FROM ALL MY YEARS OF TEACHING I feel I am intuitive when it comes to judging people’s attitudes. Maybe instead of attitudes I should say impressions because standing in front of a class I am able to see the members’ eyes. With me facing them while I teach, I can usually tell when a member is feeling annoyed with another member. Another thing I see is when a member is judging someone else because it is quite noticeable to me. There was a club I used to teach at that had a cliental that was predominantly single people. I soon became surprised with the catty comments I would hear, and the dirty looks members would shoot at other participants in the class. If someone was in class who did not appear to be physically fit, more than likely they would cause the members around them to get a look of disdain on their faces. A prime example was a guy who was large in stature; he was over 6 feet tall and well over 200 pounds. He had some tone to him and from participating in my classes, he built up his aerobic capacity to the point where he could get thru the whole class. ONE DAY A MAN CAME INTO THE aerobic studio to participate in my class. I took him to be a weightlifter because he was extremely cut with prominent muscles sticking out from his torso and limbs. You should have seen the face of this weightlifter when the big member came in and stood near him. It was obvious to me he was judging the guy, thinking this large person would not be able to handle the class. Boy, was he wrong because not only did the larger member plow thru my workout regiment, he finished it. The weightlifter had to stop frequently to catch his breath. I had to assume he spent most time at the health club lifting weights instead of doing something with aerobics. The larger member had no clue that this guy standing near him had judged him solely on his looks, assuming there was no way he could do aerobics. I would be lying if I did not tell you I was amused by the weightlifter’s look of disbelief towards the larger man. It really goes to show you that one should never judge someone solely on their looks; because there are times where your assumptions could get you in trouble. Proof can be found in this dramatic, crime thriller. HAVING NOTHING IN COMMON EXCEPT THEY each lost their husband; a group of widows were forced to work together to survive the fallout from their husbands’ actions. Starring Viola Davis (Fences, The Help) as Veronica, Michelle Rodriguez (Fast & Furious franchise, Lost-TV) as Linda, Elizabeth Debicki (The Great Gatsby, Guardians of the Galaxy franchise) as Alice, Liam Neeson (The Commuter, Taken franchise) as Harry Rawlings and Colin Farrell (The Beguiled, Fantastic Beasts and Where to Find Them) as Jack Mulligan; if nothing else, just watching these women act was a privilege. Viola was outstanding, and I was surprised with Elizabeth’s performance. The story had twists and turns in it, though it took some time before things started to pick up and move the story forward. I thought there were a few predictable scenes, but the wonderful direction kept things exciting for me. Filmed in Chicago, I was aware how scenes went from beauty to being gritty and back; adding to the texture of the script. There have been other crime heist films made before, but I was thoroughly brought into these females’ plights and stayed with them for the entire trip. Please do not solely judge this movie by its marketing; there is more here than meets the eye.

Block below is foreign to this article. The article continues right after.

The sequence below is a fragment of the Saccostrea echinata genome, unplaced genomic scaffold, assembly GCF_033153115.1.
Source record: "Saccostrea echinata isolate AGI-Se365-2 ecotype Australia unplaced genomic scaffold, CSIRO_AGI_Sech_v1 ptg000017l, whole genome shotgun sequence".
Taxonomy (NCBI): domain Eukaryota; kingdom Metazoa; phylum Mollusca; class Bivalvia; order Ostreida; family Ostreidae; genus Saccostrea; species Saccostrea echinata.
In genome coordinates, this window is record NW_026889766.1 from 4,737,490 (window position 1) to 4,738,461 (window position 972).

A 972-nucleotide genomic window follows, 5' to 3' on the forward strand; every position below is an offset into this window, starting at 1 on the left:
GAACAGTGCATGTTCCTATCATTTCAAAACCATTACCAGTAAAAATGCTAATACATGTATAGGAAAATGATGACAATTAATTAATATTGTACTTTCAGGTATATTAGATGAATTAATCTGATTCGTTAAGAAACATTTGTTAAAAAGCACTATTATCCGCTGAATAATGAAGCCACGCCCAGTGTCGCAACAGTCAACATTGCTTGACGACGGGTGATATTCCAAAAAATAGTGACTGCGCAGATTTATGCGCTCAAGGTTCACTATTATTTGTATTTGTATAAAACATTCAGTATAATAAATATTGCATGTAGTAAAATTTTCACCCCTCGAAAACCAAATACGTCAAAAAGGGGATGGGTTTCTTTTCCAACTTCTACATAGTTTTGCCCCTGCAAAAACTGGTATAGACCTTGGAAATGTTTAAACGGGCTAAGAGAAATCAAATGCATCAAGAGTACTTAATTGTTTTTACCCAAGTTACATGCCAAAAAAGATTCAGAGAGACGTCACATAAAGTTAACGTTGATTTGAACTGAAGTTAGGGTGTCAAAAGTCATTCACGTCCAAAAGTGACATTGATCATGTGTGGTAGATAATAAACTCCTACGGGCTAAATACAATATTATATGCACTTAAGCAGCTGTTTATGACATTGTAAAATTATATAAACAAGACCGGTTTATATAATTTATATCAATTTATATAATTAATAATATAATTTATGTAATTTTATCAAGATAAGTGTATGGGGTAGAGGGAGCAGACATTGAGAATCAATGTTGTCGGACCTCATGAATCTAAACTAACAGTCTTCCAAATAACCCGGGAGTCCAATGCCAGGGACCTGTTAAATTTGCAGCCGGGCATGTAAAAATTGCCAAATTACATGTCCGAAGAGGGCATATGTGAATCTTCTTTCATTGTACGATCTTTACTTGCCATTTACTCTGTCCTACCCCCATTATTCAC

3 ¼ stars